Bath MP Don Foster votes for same-sex marriage
Bath Liberal Democrat MP Don Foster last night backed plans to legalise gay marriage which have exposed deep divisions within the Conservative Party.
The Local Government Minister was joined by fellow Lib Dem MP Duncan Hames, who represents Chippenham and Tory MP for South West Wiltshire Dr Andrew Murrison in helping the historic proposals clear their first Commons hurdle by 400 votes to 175 – a majority of 225.
But more than 100 Tories voted against the Marriage (Same Sex Couples) Bill’s second reading.
They included James Gray for North Wiltshire and Jacob Rees-Mogg, the MP for North East Somerset.
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The vote followed more than six hours of impassioned debate on the proposed legislation.
Mr Foster has received hundreds of letters and emails on the subject.
He said: “I am aware that that opinion is split amongst Bath residents, just as it is amongst politicians and church leaders.
“The guiding principles of my politics have always been freedom, fairness and equality and it is with these in mind that I enthusiastically vote in favour of same-sex marriage. I believe it will strengthen, not undermine, the key role that marriage plays in our modern society.
“My party was the first to vote in favour of equal marriage at our 2010 party conference and I am proud that in Government we are tackling the inequalities faced by the gay, lesbian, bisexual and transgender community head on.
“The Liberal Democrats are building a stronger economy in a fairer society, and crucial to that is equal rights for all. The state should not bar a couple who want to marry just because of their gender and the state should not bar a religious body that wishes to do so from conducting same-sex marriages.”
Mr Foster is in the process of trying to organise a debate in Bath ahead of the final vote, the details of which have yet to be confirmed.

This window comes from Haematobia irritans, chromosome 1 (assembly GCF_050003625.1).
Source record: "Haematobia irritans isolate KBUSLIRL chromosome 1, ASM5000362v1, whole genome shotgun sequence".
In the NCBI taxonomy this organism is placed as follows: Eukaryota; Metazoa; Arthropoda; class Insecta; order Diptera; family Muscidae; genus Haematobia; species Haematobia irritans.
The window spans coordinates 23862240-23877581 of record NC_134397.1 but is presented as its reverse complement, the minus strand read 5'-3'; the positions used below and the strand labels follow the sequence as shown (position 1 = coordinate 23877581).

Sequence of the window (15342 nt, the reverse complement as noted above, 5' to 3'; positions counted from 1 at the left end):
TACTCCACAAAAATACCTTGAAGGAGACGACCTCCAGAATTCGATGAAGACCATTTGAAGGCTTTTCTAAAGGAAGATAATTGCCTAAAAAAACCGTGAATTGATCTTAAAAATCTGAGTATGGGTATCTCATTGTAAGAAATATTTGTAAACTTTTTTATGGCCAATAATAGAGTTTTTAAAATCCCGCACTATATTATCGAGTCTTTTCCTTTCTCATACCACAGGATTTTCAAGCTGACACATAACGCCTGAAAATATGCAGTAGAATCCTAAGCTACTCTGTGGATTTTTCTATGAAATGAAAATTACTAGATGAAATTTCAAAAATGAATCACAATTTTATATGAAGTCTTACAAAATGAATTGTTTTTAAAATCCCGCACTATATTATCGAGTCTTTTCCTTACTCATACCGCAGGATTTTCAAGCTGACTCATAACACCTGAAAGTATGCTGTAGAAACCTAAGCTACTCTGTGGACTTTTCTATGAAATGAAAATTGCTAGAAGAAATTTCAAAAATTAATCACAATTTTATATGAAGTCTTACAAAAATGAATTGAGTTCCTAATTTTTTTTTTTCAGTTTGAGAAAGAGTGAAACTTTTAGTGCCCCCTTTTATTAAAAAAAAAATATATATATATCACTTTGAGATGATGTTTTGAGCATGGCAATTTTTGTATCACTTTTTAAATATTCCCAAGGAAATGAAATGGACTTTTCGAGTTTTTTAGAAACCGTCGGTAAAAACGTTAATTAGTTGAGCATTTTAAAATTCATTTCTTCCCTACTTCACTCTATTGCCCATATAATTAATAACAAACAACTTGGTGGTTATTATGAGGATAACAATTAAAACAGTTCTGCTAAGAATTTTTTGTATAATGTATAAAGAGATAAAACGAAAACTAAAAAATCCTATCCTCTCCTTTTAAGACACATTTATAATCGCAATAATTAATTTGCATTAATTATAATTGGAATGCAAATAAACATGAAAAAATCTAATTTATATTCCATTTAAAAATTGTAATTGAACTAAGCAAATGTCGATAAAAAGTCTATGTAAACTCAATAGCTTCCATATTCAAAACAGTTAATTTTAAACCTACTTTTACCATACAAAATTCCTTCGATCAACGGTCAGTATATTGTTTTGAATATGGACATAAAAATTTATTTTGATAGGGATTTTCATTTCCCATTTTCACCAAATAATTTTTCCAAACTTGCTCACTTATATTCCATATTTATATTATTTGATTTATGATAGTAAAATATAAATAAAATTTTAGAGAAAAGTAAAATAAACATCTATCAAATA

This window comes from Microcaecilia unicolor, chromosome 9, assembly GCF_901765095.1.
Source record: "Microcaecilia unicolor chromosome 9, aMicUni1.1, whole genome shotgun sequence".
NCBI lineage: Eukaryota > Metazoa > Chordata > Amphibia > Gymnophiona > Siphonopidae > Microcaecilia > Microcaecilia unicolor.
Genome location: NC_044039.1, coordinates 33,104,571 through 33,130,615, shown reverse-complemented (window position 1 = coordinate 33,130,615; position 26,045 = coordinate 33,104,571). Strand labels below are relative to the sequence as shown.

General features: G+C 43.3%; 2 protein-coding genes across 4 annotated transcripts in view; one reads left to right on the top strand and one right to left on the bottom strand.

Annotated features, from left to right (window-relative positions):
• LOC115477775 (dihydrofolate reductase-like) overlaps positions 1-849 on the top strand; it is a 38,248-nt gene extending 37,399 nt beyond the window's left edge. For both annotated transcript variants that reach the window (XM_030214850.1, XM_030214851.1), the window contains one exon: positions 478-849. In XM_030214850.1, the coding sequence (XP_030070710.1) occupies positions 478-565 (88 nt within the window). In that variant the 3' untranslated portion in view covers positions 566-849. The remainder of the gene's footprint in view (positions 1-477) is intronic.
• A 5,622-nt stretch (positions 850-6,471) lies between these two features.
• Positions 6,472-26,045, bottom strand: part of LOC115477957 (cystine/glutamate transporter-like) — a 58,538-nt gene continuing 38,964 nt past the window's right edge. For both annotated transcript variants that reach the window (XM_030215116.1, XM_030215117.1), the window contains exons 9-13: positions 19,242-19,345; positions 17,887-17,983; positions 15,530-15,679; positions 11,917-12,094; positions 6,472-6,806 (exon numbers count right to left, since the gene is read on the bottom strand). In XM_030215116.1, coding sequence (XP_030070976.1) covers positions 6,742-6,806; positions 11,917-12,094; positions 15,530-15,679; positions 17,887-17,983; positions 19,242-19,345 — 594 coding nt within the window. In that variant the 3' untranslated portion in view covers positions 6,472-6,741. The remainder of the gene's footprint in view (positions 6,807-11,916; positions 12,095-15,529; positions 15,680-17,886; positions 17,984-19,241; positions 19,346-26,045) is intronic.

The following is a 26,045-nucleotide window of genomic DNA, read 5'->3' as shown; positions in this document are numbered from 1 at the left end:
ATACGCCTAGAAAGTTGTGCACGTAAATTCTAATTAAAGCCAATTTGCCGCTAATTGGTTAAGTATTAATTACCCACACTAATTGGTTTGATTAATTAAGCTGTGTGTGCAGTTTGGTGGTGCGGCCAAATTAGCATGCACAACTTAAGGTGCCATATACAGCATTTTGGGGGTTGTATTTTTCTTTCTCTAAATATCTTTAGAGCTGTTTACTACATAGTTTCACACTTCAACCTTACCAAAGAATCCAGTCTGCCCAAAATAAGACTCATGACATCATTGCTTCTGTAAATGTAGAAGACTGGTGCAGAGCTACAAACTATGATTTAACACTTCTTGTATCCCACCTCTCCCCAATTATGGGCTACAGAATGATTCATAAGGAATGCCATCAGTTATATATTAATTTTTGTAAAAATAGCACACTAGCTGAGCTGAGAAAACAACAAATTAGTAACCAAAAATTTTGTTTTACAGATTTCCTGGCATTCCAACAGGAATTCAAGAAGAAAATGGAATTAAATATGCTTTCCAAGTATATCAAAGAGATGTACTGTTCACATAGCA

He said: “This will give people a chance to put forward their views, and to hear in more detail the reasoning behind my position.”
The newly-formed Bath-based pressure group Christians for Equal Marriage UK said it was thrilled with the vote.
The group said: “It's our hope and prayer now that those who have reacted negatively to the Bill will begin to realise that their fears for the institution of marriage are not valid. After all, equal marriage has been the case in some Belgium for ten years now and nothing has changed. What political parties have to realise is that more people turn away from them because of prejudice and unfairness.”
Co-founder Nathan Hartley added: “I know people who have even dropped their party membership due to the hostility of fellow party members and MPs to equal marriage. This is also true of the church where people hear judgementalism instead of the inclusive message of Jesus.”
Culture Secretary Maria Miller said the change of law would make Britain “a fairer place to live”, and insisted religious organisations which did not want to conduct gay marriages had protection.
She claimed it was “simply inconceivable” that the European Court of Human Rights would unpick the Government's “quadruple lock” aimed at protecting religions who did not wish to opt-in to the proposals.
Mr Hames asked about protections for registrars. He said: “Given that the number of mixed-sex marriages should not be expected to fall, can registrars be confident that even if they decline to take on and preside over the new same-sex marriage registrations, they will not lose their jobs or experience negative employment consequences?”
Responding, Mrs Miller said: “As he will know, civil registrars are public servants. Recent court rulings have made clear that they must balance carefully their right to a religious belief with their equal right to ensure that they provide services in a way that does not discriminate against individuals.
“It is a very difficult issue, but I know that he has raised it for the right reasons, and I am sure that it will be considered very closely in committee.”
But Tory MPs lined up to condemn the measures, arguing they undermined marriage, would alienate voters and threaten the party’s election prospects.
Responding to the result on Twitter, the Prime Minister David Cameron wrote: “Strong views exist on both sides but I believe MPs voting for gay people being able to marry too, is a step forward for our country.”
Labour leader Ed Miliband said: “This is a proud day and an important step forward in the fight for equality in Britain.
“The overwhelming majority of Labour MPs supported this change to make sure marriage reflects the value we place on long-term, loving relationships whoever you love.
“Equal marriage builds on Labour's successes in Government which include the repeal of Section 28, equalising the age of consent, the introduction of civil partnerships and changes to the rules governing adoption.”